When TV viewing and advertising begins to look and function like digital advertising, how safe is the environment for brands to be in?
Brand safety concerns once plagued digital display and online video inventory. They have been somewhat soothed by brand safety software.
But, as conected TV rises, some of the same concerns are arriving on TV now.
CTV hits prime-time
In this video interview with Beet.TV, Matt Duffy of Pixability, a vendor of brand safety tooling for YouTube and other platforms, describes how the category is evolving.
Duffy points to a study from Global Alliance for Responsible Media and data from Comscore showing how comfortable advertisers have become with those channels.
“It showed (that) YouTube is now over 99% brand-safe for advertisers,” he says. “According to Comscore, over 40% of CTV watch time is YouTube.”
And Pixability just commissioned its own survey of ad buyer attitudes to brand safety in connected TV.
Duffy summarized some of the results.
Buyers look beyond
“(Respondents) don’t see CTV as a brand suitability threat or safety threat … Their concern is reach and driving full-funnel results on CTV,” he explains.
But Duffy says it’s not that simple – “safety” may be built-in, but “suitability” of content is a different matter.
“CTV content sometimes may have nudity or violence and so forth,” he says. “And it may also express certain opinions that a brand may not want to be aligned with.
“Although YouTube is safe, there are specific suitability issues that some of your advertisers may have with.”
From threat to opportunity
Pixability’s clients include the “big six agencies” plus smaller independents and some brands as well,
Duffy says the same kind of vendors that offer “brand safety” technology can also help out with “suitability”, the alignment of ads to inventory in an expanding CTV universe. “No-one wants one and not the other,” he says.
In fact, Duffy thinks the ‘brand safety” threat has reached the point of becoming an opportunity.
“Suitability has always been a little bit about defence and avoiding content you don’t want,” he says. “(But) it can be also thought of as an offensive measure – go on the offence and find content that performs well.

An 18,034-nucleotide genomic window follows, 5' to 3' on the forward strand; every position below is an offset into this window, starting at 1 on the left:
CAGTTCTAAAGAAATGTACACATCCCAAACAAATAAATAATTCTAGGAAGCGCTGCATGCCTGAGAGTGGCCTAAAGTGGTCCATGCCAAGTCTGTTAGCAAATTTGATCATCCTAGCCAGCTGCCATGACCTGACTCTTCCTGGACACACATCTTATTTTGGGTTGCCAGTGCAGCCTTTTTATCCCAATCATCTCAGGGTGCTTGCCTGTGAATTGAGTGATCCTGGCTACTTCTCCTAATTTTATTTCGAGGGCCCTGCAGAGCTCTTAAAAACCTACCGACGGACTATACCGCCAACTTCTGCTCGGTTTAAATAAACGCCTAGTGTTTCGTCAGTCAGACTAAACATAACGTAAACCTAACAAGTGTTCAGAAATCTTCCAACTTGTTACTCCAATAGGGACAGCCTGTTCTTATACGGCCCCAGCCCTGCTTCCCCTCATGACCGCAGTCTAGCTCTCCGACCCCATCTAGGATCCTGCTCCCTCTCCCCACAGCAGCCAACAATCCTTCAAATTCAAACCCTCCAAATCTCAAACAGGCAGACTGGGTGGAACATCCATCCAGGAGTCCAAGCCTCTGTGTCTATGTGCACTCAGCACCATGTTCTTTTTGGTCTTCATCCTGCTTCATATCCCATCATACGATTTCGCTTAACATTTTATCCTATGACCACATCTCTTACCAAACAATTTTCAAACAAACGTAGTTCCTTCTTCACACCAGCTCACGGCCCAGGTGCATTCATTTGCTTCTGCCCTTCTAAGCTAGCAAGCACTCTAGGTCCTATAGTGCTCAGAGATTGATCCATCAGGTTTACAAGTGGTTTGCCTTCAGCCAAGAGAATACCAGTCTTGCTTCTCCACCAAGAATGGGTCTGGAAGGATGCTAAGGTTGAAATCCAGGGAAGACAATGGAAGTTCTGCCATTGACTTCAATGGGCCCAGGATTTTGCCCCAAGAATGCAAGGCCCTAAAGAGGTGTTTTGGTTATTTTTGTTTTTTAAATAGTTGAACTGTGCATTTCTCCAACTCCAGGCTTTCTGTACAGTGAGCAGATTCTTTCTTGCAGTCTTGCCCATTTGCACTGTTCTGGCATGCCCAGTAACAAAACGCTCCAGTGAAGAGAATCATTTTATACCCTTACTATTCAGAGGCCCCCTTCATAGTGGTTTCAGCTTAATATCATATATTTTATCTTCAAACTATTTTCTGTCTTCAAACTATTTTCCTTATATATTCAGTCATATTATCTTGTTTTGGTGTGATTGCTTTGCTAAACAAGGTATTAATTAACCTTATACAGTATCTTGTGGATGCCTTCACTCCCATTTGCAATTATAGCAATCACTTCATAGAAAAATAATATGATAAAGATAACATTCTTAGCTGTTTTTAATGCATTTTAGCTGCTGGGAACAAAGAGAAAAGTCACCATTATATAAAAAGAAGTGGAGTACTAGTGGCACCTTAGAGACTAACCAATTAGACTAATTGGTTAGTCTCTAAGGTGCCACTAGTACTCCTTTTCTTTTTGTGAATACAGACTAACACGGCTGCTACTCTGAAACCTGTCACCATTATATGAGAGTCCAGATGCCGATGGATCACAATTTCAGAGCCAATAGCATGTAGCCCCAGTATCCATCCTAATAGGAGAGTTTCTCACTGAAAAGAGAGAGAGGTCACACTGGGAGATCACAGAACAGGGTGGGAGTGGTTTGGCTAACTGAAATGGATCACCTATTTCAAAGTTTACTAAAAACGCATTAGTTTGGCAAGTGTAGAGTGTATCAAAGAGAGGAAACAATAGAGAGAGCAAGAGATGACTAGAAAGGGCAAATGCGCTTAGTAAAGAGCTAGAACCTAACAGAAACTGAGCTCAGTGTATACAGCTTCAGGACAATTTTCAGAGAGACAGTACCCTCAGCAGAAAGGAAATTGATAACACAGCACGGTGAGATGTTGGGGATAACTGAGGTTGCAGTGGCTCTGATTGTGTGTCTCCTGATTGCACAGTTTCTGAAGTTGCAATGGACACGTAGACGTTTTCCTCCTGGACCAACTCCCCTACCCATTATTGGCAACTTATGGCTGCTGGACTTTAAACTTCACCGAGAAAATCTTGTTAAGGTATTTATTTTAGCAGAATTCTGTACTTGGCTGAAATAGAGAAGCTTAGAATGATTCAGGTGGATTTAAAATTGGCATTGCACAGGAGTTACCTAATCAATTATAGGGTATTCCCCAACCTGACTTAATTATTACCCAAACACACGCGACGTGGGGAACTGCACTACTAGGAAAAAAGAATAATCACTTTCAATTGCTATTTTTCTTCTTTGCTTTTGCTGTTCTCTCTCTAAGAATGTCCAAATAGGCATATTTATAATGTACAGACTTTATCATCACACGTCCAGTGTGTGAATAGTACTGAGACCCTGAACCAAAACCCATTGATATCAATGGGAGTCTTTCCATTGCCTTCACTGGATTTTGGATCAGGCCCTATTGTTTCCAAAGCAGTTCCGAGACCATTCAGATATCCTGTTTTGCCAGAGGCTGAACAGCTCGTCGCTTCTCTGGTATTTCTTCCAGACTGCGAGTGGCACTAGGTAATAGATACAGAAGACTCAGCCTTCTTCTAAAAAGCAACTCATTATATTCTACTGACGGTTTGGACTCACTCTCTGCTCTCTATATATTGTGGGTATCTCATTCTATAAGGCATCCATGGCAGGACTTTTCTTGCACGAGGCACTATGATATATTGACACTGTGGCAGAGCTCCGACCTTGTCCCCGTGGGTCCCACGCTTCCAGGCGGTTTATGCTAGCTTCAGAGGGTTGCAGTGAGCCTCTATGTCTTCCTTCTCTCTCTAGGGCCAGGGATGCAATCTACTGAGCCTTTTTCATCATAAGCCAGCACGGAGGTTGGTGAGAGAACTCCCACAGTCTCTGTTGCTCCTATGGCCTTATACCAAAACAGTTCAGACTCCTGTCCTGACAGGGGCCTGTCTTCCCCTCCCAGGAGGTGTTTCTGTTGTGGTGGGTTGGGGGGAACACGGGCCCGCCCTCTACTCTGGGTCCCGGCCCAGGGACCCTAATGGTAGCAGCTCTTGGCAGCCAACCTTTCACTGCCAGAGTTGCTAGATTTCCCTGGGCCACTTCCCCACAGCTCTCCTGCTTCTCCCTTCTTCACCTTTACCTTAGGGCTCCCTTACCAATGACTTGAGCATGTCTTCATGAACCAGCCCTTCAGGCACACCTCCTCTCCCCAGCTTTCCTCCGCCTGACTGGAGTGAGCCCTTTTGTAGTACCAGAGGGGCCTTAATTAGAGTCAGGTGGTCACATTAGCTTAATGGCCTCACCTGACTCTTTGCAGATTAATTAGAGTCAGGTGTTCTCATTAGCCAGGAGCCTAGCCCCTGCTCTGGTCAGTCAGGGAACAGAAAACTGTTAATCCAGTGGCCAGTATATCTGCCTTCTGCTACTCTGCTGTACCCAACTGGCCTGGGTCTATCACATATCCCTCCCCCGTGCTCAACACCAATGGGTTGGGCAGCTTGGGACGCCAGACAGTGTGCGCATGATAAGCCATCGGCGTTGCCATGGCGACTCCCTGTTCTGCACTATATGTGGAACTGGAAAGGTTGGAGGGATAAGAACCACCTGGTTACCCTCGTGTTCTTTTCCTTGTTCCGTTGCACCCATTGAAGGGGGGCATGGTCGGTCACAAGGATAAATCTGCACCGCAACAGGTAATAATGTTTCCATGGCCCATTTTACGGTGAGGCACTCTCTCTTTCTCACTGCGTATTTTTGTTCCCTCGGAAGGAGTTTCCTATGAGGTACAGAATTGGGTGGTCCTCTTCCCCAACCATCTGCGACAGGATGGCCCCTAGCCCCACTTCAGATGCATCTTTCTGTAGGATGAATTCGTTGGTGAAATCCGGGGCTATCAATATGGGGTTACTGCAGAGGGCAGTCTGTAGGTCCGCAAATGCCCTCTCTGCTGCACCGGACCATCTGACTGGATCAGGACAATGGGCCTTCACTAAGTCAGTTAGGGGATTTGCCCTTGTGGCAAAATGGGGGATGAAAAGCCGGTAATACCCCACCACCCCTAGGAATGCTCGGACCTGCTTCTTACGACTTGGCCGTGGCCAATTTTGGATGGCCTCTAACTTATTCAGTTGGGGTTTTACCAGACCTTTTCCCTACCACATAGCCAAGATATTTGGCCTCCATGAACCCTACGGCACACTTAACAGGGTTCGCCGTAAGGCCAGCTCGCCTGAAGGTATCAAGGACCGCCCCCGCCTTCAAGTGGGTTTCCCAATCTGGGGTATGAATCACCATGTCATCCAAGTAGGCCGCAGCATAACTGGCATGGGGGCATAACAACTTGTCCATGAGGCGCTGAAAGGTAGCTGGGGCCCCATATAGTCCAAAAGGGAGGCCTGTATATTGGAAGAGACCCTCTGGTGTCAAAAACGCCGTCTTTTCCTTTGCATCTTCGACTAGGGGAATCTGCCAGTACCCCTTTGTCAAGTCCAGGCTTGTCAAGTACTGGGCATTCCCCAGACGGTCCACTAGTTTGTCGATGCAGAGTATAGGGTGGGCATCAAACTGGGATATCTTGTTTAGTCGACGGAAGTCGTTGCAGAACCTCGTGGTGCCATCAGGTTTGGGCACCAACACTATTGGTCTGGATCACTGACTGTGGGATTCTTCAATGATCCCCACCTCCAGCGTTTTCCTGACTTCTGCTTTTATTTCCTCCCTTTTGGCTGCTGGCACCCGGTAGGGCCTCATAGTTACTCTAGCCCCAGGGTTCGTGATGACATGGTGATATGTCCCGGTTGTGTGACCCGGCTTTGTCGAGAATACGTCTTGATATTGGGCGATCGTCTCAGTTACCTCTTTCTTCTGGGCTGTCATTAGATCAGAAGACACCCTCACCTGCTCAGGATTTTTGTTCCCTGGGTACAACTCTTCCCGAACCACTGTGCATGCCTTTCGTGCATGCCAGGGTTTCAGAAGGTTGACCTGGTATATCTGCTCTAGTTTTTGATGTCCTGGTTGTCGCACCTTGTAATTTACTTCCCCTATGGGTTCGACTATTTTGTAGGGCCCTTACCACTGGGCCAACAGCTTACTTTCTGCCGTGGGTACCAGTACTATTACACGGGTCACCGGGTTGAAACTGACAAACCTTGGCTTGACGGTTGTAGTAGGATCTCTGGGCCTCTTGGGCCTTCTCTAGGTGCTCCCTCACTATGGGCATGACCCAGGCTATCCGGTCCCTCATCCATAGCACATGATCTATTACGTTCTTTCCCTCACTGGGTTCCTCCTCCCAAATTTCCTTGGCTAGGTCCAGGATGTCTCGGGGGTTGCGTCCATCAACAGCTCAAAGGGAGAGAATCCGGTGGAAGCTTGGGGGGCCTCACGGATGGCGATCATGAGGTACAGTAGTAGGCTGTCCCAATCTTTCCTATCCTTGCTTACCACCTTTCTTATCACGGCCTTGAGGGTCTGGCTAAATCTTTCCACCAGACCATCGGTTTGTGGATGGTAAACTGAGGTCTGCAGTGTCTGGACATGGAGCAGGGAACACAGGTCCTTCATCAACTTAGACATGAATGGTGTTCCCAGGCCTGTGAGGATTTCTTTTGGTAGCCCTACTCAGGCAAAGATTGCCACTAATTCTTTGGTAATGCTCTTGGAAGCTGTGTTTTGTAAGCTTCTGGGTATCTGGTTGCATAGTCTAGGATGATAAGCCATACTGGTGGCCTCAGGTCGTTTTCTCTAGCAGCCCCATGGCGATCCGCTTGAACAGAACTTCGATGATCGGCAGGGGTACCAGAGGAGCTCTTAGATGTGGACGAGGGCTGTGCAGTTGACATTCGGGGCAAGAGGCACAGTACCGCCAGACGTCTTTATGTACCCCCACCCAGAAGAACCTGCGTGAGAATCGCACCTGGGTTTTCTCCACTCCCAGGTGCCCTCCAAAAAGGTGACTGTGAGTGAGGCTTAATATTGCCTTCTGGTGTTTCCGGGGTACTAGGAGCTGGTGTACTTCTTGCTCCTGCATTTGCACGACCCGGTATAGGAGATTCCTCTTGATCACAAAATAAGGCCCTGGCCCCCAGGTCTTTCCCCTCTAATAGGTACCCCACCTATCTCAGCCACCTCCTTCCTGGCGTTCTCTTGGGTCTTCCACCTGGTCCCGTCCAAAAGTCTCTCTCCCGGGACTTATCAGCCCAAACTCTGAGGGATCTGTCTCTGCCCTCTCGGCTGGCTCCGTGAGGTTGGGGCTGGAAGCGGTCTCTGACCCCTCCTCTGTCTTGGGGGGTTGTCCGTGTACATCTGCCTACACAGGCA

“We’re seeing a great trend towards agencies and brands embracing that and saying, ‘Yes, it’s not as much about avoiding content as it is about finding content that helps us perform better’.
Defense to offense
Companies like Pixability aim to turn video content into metadata signals, surfaced in buying platforms, that ad buyers can leverage or swerve. They are enabling the new wave of “contextual” video ad targeting.
Previously, Pixability released a tool for automating analyses of what specific video iterations are working or not. The system uses machine learning to evaluate the different versions of the uploaded ads while measuring their performance, context and audience against the client’s KPIs.
“We’ve created curated lists around different causes that people want to support or types of creators that people want to support,” Duffy adds. “We have LGBTQ creator lists, we have black and Asian creator lists, et cetera.
“So it’s a really nice trend to see suitability, not just as a preventative measure, but as a way to connect with creators that you want to support.”
You are watching “Driving Reach and Results on Connected TV,” a Beet.TV leadership series presented by Pixability. For more videos, please visit this page.